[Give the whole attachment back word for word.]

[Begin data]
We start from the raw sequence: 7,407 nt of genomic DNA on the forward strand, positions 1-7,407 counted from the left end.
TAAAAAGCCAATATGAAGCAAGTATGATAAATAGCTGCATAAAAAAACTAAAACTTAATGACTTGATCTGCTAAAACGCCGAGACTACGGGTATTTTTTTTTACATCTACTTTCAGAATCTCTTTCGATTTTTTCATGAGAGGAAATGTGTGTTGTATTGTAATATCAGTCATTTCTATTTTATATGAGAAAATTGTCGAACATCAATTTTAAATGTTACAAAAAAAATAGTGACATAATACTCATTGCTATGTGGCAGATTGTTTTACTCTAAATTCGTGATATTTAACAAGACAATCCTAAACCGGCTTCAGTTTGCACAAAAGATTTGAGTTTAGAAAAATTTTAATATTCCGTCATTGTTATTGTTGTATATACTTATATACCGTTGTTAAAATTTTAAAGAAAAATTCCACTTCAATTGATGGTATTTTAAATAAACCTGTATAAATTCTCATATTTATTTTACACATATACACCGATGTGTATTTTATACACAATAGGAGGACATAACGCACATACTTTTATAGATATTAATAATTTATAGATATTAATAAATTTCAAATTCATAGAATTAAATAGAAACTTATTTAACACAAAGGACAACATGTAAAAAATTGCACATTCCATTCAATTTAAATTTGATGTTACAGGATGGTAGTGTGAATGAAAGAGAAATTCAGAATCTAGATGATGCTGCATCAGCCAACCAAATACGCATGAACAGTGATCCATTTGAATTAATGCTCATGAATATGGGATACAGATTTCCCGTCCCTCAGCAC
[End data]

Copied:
We start from the raw sequence: 7,407 nt of genomic DNA on the forward strand, positions 1-7,407 counted from the left end.
TAAAAAGCCAATATGAAGCAAGTATGATAAATAGCTGCATAAAAAAACTAAAACTTAATGACTTGATCTGCTAAAACGCCGAGACTACGGGTATTTTTTTTTACATCTACTTTCAGAATCTCTTTCGATTTTTTCATGAGAGGAAATGTGTGTTGTATTGTAATATCAGTCATTTCTATTTTATATGAGAAAATTGTCGAACATCAATTTTAAATGTTACAAAAAAAATAGTGACATAATACTCATTGCTATGTGGCAGATTGTTTTACTCTAAATTCGTGATATTTAACAAGACAATCCTAAACCGGCTTCAGTTTGCACAAAAGATTTGAGTTTAGAAAAATTTTAATATTCCGTCATTGTTATTGTTGTATATACTTATATACCGTTGTTAAAATTTTAAAGAAAAATTCCACTTCAATTGATGGTATTTTAAATAAACCTGTATAAATTCTCATATTTATTTTACACATATACACCGATGTGTATTTTATACACAATAGGAGGACATAACGCACATACTTTTATAGATATTAATAATTTATAGATATTAATAAATTTCAAATTCATAGAATTAAATAGAAACTTATTTAACACAAAGGACAACATGTAAAAAATTGCACATTCCATTCAATTTAAATTTGATGTTACAGGATGGTAGTGTGAATGAAAGAGAAATTCAGAATCTAGATGATGCTGCATCAGCCAACCAAATACGCATGAACAGTGATCCATTTGAATTAATGCTCATGAATATGGGATACAGATTTCCCGTCCCTCAGCAC